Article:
Soap, Swabs Slash Infection Rates by 44%
"We wanted to test this is a real-world situation. Most studies are done in academic medical centers with very tight inclusion and exclusion criteria," he says, adding that similar results would likely be applicable in nearly every hospital.
Septimus offered several reasons for why universal decolonization is not more widely used now.
"First, its effectiveness hadn't been proven before this study. Secondly there can be local side effects from applying the antibiotic solution, although those were very unusual. Third, we are monitoring this to make sure the bacteria don't develop resistance to the bathing," he says.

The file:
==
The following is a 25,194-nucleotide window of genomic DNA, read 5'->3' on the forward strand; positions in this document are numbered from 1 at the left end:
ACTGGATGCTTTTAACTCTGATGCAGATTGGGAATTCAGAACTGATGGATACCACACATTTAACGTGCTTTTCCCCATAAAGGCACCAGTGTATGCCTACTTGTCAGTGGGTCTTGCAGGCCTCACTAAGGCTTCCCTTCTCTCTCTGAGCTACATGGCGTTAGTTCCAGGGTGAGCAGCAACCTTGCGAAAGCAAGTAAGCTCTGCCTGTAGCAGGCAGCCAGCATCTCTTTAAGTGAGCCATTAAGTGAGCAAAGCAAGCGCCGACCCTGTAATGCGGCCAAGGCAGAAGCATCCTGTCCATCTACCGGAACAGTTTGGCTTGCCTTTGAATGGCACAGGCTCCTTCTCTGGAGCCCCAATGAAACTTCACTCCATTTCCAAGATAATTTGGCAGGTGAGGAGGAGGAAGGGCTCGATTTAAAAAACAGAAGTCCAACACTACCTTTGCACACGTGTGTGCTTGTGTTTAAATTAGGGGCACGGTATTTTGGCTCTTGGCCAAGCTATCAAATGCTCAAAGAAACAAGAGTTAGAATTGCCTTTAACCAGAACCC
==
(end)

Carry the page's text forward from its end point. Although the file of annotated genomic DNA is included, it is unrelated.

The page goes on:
"There is a downside to the overexposure. We have to make sure that we do no harm long term. Right now in terms of the risk/benefit ratio the benefit to the patient has been overwhelming and the risk appears to be very small," he says.
John Commins is a senior editor with HealthLeaders Media.
- Resisting the Healthcare Consolidation Frenzy
- Give Nurses in Wheelchairs a Chance
- HL20: George Halvorson—Expectations for Success
- 3 Better Ways to Market Bariatric Surgery
- Top 3 Health Plan Game Changers of 2013
- New G-Codes to Pay Doctors for Broad Array of Non-Face-to-Face Care
- AMCs React to Being Shut Out of Some Exchange Plans
- MGMA Urges 'End-to-End' ICD-10 Testing
- Q&A: Ardis Dee Hoven 'Optimistic' SGR Will Be Repealed
- MUCking Around for New Quality Measures